Andrew Moran David Sands Magnus Carlsson
The powerful abstraction mechanisms of functional programming languages provide the means to develop domain-specific programming languages within the language itself. Typically, this is realised by designing a set of combinators (higher-order reusable programs) for an application area, and by constructing individual applications by combining and coordinating individual combinators. This paper is concerned with a successful example of such an embedded programming language, namely Fudgets, a library of combinators for building graphical user interfaces in the lazy functional language Haskell. The Fudget library has been used to build a number of substantial applications, including a web browser and a proof editor interface to a proof checker for constructive type theory. This paper develops a semantic theory for the non-deterministic stream processors that are at the heart of the Fudget concept. The interaction of two features of stream processors makes the development of such a semantic theory problematic:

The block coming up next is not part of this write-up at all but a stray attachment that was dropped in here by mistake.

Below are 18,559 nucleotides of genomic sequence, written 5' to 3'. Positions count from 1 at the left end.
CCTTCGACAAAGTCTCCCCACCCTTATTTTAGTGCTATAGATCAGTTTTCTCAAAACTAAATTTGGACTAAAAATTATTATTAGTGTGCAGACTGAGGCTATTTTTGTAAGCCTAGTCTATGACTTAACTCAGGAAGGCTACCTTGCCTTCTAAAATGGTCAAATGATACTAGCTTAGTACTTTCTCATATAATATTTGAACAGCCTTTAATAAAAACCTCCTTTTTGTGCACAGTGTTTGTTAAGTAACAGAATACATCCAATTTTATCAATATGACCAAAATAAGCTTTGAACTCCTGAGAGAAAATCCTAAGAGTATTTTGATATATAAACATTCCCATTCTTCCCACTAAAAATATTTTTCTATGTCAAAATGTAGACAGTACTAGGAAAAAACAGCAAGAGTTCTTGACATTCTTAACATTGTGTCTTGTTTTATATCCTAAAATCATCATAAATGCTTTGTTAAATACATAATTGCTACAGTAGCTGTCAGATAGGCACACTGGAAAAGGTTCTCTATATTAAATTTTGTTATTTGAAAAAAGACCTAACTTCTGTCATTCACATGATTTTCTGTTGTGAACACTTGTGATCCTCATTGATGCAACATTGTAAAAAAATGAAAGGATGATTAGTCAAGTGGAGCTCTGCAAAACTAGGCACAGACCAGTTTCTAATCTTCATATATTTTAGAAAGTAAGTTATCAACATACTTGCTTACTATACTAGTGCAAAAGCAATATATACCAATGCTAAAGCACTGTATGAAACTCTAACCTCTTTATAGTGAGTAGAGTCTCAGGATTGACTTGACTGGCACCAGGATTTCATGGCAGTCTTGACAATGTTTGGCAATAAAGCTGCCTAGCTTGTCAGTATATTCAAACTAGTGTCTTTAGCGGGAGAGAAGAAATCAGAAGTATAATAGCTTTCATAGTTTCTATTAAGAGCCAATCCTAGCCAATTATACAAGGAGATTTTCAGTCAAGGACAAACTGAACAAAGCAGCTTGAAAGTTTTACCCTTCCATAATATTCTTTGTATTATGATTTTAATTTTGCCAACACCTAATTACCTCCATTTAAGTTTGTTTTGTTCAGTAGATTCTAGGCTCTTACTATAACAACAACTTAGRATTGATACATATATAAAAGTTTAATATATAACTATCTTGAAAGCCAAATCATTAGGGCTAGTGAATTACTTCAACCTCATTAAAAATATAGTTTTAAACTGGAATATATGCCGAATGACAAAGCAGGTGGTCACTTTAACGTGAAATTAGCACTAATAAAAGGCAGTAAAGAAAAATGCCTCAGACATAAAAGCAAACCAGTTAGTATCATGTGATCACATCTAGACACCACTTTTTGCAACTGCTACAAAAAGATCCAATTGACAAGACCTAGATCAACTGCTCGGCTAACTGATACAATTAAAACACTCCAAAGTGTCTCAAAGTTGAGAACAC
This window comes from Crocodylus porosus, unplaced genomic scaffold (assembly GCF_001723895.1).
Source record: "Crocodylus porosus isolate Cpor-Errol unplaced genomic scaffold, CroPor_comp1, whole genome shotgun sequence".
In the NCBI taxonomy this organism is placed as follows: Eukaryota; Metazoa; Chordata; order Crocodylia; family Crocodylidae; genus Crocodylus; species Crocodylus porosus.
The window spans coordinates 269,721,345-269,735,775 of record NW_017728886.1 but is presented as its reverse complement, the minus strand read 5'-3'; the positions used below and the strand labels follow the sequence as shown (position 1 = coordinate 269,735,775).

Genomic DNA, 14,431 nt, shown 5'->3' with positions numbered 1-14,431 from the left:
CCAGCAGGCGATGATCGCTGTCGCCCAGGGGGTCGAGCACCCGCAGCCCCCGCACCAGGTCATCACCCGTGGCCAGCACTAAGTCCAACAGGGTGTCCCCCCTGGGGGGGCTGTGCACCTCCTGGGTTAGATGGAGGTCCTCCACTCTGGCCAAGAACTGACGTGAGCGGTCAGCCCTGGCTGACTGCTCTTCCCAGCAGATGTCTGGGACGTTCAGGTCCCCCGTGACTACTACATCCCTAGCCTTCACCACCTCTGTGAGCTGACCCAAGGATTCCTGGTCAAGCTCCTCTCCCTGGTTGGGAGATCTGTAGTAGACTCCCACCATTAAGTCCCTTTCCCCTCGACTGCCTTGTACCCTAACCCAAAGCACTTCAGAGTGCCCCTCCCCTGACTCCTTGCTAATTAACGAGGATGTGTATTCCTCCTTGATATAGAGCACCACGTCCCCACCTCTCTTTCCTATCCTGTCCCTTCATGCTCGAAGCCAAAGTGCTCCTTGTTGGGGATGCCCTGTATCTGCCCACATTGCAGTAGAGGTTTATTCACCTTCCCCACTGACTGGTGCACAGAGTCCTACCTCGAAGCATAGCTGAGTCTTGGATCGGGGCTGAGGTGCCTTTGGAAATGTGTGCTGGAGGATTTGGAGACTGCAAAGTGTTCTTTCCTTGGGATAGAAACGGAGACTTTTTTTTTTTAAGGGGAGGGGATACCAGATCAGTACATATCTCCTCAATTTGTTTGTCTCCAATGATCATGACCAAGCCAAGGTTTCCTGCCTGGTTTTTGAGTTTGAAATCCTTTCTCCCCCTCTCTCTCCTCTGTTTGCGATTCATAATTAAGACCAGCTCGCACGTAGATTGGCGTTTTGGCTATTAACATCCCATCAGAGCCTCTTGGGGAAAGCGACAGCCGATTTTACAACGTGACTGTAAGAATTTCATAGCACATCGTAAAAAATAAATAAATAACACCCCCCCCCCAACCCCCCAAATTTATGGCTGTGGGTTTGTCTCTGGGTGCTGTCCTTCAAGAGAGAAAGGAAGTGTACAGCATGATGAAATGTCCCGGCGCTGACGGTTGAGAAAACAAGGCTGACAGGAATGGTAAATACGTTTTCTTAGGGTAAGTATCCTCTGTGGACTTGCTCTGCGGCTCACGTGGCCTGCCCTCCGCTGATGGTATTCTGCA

To appear at COORDINATION '99.
Paper available in PS and DVI (the DVI version lacks some figures).